Energy Crisis Essay

2455 words - 10 pages

After World War II the energy consumption in the United States skyrocketed. The main causes of increased energy expenditure were infrastructure projects, including the Eisenhower Interstate System, and side effects of veterans returning home, including demand for new jobs (Tverberg). In the middle of 1973, before the embargo, the United States had low domestic reserves and had to import about 27 percent of the crude petroleum it needed every year. In other words, the United States was dependent on foreign oil imports from countries it had little control over and poor relations with (OPEC States). The Energy Crisis, that consisted of an oil embargo and price hikes, highlighted American ...view middle of the document...

To make things worse, OPEC announced that it would punish Israel’s allies through production cuts and subject enemies of the Arab cause to indefinite total embargo (OPEC States). In October of 1973, the United States attempted to secure its interests, both oil related and not oil related, by rearming the pro-Western Israeli government for the Yom Kippur War. In response, the pro-Arab OPEC with Egypt, Syria and Jordan declared an effective oil embargo on America (Super).
Because the United States had not been stockpiling oil like its European and East Asian counterparts, fear swept through the nation upon the embargo announcement. As anxious Americans rushed to fill their gas tanks, they faced two or three hour waits at gas stations. At one point during the embargo, the American Automobile Association recorded that nearly twenty percent of the country’s gas stations had no fuel for an entire week (Horton). The apparent scarcity of oil, coupled with the high demand for fuel, caused prices to skyrocket: the price of oil per barrel doubled and then subsequently quadrupled (Oil Embargo).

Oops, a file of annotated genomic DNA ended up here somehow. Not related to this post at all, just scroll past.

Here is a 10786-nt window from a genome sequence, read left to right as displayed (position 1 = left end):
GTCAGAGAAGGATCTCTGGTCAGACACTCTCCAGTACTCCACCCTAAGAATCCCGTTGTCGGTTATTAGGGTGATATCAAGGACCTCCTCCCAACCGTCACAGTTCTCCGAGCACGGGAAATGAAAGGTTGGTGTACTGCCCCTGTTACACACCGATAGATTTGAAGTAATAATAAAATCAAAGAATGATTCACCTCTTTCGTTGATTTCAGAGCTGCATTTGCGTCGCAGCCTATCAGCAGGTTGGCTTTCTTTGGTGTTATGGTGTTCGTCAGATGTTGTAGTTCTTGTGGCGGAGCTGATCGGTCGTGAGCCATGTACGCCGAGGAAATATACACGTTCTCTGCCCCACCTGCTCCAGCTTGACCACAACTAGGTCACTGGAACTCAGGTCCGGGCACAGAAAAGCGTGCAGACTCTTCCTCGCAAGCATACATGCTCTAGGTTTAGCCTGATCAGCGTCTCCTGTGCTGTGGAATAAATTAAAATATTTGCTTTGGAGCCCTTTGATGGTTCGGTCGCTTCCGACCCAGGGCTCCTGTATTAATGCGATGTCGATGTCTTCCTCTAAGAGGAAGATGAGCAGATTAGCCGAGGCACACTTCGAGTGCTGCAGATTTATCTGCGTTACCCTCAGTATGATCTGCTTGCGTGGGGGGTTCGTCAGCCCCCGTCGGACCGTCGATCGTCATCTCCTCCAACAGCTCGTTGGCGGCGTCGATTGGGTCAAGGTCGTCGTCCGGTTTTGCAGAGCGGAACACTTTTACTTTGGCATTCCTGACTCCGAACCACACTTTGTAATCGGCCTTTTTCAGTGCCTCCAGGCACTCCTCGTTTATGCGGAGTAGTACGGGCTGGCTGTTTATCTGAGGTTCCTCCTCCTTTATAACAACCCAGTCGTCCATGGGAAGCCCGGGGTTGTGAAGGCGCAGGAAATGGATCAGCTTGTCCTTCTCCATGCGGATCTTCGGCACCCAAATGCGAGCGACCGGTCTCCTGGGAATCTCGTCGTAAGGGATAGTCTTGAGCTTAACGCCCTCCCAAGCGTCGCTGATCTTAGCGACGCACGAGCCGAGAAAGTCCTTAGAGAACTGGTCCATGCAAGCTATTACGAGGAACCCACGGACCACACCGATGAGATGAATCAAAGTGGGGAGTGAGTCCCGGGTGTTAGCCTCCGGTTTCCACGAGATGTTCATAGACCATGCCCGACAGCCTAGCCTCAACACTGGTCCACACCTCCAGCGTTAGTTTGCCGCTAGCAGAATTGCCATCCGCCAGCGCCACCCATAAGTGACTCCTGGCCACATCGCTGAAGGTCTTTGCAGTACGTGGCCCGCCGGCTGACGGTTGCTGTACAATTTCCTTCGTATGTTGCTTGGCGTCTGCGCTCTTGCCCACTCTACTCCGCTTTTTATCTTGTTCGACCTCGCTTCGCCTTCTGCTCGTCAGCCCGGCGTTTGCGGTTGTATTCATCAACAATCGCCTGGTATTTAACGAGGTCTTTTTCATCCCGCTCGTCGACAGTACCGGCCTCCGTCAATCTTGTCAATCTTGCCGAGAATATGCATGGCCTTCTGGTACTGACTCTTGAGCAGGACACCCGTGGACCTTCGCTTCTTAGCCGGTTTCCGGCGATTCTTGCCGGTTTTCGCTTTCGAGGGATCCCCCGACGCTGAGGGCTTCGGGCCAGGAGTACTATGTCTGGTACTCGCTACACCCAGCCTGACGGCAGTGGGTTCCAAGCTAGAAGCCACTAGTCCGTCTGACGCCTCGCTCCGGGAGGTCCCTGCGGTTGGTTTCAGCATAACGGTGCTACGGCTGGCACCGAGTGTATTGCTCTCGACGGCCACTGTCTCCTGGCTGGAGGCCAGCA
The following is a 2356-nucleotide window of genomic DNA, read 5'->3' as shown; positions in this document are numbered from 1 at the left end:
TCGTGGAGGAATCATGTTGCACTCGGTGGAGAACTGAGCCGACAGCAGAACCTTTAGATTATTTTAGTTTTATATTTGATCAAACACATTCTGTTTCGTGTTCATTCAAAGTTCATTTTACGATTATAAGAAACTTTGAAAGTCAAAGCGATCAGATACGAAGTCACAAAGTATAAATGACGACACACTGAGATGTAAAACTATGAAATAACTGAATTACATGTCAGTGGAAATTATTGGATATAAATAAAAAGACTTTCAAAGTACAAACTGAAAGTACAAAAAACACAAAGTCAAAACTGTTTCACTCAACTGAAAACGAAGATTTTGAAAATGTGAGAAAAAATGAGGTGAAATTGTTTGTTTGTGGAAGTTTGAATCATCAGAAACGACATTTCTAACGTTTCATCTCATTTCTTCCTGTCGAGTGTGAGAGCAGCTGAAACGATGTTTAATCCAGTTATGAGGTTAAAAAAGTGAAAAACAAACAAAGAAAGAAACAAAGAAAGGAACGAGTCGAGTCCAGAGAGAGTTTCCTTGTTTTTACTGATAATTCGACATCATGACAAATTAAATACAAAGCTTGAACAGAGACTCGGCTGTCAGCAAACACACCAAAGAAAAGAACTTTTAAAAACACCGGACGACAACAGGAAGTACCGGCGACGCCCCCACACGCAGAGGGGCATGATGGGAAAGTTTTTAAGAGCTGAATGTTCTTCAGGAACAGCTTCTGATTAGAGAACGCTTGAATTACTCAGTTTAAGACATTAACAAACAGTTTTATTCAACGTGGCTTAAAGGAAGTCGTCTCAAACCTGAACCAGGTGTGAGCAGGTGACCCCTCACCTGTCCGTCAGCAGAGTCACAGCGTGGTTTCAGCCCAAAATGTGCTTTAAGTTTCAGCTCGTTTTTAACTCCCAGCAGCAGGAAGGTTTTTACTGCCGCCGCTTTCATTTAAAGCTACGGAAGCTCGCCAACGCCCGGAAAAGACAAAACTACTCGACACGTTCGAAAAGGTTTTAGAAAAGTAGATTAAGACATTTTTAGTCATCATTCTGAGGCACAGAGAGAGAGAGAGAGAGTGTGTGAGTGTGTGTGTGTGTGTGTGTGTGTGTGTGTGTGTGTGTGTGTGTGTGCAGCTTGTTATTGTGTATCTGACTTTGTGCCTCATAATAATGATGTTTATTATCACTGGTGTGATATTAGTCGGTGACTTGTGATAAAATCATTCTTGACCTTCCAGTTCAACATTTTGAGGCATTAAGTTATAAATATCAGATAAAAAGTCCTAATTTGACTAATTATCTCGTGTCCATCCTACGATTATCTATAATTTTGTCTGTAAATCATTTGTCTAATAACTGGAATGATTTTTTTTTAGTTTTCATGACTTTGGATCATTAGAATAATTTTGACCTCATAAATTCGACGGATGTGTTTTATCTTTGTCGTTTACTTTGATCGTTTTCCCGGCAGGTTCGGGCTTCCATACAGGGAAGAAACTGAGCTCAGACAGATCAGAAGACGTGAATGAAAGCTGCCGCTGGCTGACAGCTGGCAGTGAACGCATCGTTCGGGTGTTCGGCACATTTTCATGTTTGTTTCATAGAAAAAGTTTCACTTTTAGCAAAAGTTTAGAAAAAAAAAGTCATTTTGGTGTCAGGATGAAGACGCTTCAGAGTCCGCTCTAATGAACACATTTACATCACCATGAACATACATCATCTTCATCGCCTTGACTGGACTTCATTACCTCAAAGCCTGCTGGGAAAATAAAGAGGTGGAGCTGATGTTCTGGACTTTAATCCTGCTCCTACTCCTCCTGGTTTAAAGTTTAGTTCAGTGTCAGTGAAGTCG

The panic and inflation that ensued after the embargo proved America was dependent on foreign oil imports. In an attempt to decrease foreign oil dependence, the Nixon administration launched Project Independence on November 7th, 1973 (Oil Embargo). In his November 25th address to the nation, Nixon promoted the plan by encouraging “all Americans [to] adopt certain energy conservation measures to help meet the challenge of reduced energy supplies.” This included cutting back on home heating, reducing driving speed, and eliminating the use of excess light. Additionally, he applauded the American people’s conservation efforts by declaring “the American people, all of you, you have responded to this challenge with that spirit of sacrifice which has made this such a great nation.” His assessment of American sacrifice was accurate: the total consumption of oil dropped twenty percent during the embargo (Horton).
Not everyone, however, agreed that the fearful energy conservation was necessary. In 1974, Reuel Shinnar from the Department of Chemical Engineering at City College, NY, argued that the United States “has enough fossil energy sources to sustain [its] present standard of living including the private car for the next few hundred years” (Shinnar). It is important to note that the fuel reserves on the eve of the embargo consisted of 52 billion barrels of oil, a ten year supply (OPEC States). Although a ten year supply would not sustain the private car for the next few hundred years, Shinnar continued his assessment of the so-called Energy Crisis by noting that the technology to use “alternative energy sources, such as nuclear, geothermal and solar energy” makes the problem of energy shortages “far less serious [to the United States] than for the rest of the world” (Shinnar).
In an interview with the Chicago Tribune in 1973, noted ecologist Barry Commoner also...

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